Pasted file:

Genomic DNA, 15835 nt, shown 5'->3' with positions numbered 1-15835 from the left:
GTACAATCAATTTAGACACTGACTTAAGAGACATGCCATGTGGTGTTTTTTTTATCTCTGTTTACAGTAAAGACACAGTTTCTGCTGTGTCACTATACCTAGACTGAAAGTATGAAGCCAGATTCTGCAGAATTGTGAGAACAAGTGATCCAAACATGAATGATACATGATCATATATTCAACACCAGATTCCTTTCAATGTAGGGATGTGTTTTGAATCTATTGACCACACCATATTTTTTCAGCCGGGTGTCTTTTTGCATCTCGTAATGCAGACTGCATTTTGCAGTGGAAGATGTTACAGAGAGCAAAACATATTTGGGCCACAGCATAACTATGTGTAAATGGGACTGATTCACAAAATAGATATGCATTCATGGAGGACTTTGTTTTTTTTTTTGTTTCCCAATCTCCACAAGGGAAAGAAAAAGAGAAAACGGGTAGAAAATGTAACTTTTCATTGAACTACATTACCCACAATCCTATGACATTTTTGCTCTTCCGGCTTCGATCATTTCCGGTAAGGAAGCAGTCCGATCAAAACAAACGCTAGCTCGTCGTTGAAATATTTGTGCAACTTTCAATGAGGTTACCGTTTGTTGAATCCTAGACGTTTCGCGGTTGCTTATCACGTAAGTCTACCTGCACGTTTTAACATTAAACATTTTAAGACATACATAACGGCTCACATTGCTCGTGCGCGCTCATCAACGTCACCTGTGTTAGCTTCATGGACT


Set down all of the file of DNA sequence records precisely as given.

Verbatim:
Genomic DNA, 15835 nt, shown 5'->3' with positions numbered 1-15835 from the left:
GTACAATCAATTTAGACACTGACTTAAGAGACATGCCATGTGGTGTTTTTTTTATCTCTGTTTACAGTAAAGACACAGTTTCTGCTGTGTCACTATACCTAGACTGAAAGTATGAAGCCAGATTCTGCAGAATTGTGAGAACAAGTGATCCAAACATGAATGATACATGATCATATATTCAACACCAGATTCCTTTCAATGTAGGGATGTGTTTTGAATCTATTGACCACACCATATTTTTTCAGCCGGGTGTCTTTTTGCATCTCGTAATGCAGACTGCATTTTGCAGTGGAAGATGTTACAGAGAGCAAAACATATTTGGGCCACAGCATAACTATGTGTAAATGGGACTGATTCACAAAATAGATATGCATTCATGGAGGACTTTGTTTTTTTTTTTGTTTCCCAATCTCCACAAGGGAAAGAAAAAGAGAAAACGGGTAGAAAATGTAACTTTTCATTGAACTACATTACCCACAATCCTATGACATTTTTGCTCTTCCGGCTTCGATCATTTCCGGTAAGGAAGCAGTCCGATCAAAACAAACGCTAGCTCGTCGTTGAAATATTTGTGCAACTTTCAATGAGGTTACCGTTTGTTGAATCCTAGACGTTTCGCGGTTGCTTATCACGTAAGTCTACCTGCACGTTTTAACATTAAACATTTTAAGACATACATAACGGCTCACATTGCTCGTGCGCGCTCATCAACGTCACCTGTGTTAGCTTCATGGACT